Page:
Every quarter, accounting network Moore UK, asks business leaders across the UK to share their aspirations for the next six months and track business confidence. In its latest Owner Managed Business (OMB) survey (carried out in November 2021), Moore UK looks at these consistent measures and the new issues affecting UK businesses today.
Despite what has been a turbulent year for many businesses, ambition in UK business leaders has not been stifled, new research suggests.
Moore UK’s latest OMB survey of 442 owner managed businesses, found that despite the difficulties facing businesses over the past year almost half (43%) of owner managed businesses in the UK, have listed hitting their sales and profit targets as a top priority for the next twelve months. A further 37% said that winning new business is at the top of their agenda, providing clear evidence that the pandemic has not prevented ambition in the UK.
With their sights set high, two thirds of businesses are feeling optimistic about the year ahead. As part of their ambitious recovery plans, 49% of businesses are expecting to increase the price of their goods or service to their end customers over the next six months. Also focusing on their workforce, more than half (55%) of businesses are expecting to maintain their current staffing levels and a further 42% are hoping to increase them. However, the recruitment market remains competitive, so businesses aiming for significant growth over the next twelve months, face a difficult challenge to stay ahead of competitors.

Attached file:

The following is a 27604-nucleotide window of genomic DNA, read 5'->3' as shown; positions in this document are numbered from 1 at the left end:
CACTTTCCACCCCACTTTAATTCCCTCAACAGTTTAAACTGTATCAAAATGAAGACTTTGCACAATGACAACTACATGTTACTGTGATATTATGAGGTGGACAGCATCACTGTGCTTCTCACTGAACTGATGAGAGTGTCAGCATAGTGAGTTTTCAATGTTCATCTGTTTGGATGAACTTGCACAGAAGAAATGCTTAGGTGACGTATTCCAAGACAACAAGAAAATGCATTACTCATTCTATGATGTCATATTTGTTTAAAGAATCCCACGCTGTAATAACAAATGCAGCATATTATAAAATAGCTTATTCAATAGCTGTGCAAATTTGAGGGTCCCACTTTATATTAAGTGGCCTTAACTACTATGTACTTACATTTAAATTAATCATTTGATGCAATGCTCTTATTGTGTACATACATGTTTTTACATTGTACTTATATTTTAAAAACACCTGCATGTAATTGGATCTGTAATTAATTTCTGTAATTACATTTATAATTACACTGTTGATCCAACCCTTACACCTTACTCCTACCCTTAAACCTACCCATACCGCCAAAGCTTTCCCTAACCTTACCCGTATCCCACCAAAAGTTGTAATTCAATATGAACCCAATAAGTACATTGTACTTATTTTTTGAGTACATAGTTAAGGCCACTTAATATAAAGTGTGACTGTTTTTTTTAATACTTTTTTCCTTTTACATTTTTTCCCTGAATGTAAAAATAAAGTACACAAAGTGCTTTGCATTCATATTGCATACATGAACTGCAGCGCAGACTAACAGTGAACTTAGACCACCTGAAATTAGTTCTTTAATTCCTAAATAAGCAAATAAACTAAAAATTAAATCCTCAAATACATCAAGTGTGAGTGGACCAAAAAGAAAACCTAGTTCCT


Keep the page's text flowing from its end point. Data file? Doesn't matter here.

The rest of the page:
Dinah Patmore, Strategic HR Partner at Moore member firm, Moore Kingston Smith said, “With a record number of jobs currently on the market, employers face the very difficult challenge of not only attracting top talent but also retaining staff. This has led many businesses to examine what makes them a great place to work and how they can become even better, to stay ahead of the game. In addition, employers should also be examining their recruitment strategy as a whole, to accommodate potential candidates in the market with transferable skills that may not historically have been considered. With hybrid working no longer being recognised as a benefit in many sectors, employers are having to work harder to think outside of the box and stand out from other businesses.”
Half (50%) of those who found it challenging to recruit staff have already amended their working patterns and introduced more flexibility. A further 46% have improved benefits and 41% have increased salaries to help with their recruitment and retention efforts.
Moving forward, it is likely that leadership will continue to have a people centred focus. Employers will need to continue adapting and improving their recruitment strategies and employee packages to remain ahead of the market. 2022 is likely to be a very transformative year for businesses, as we begin to see a major reshaping of the UK workforce.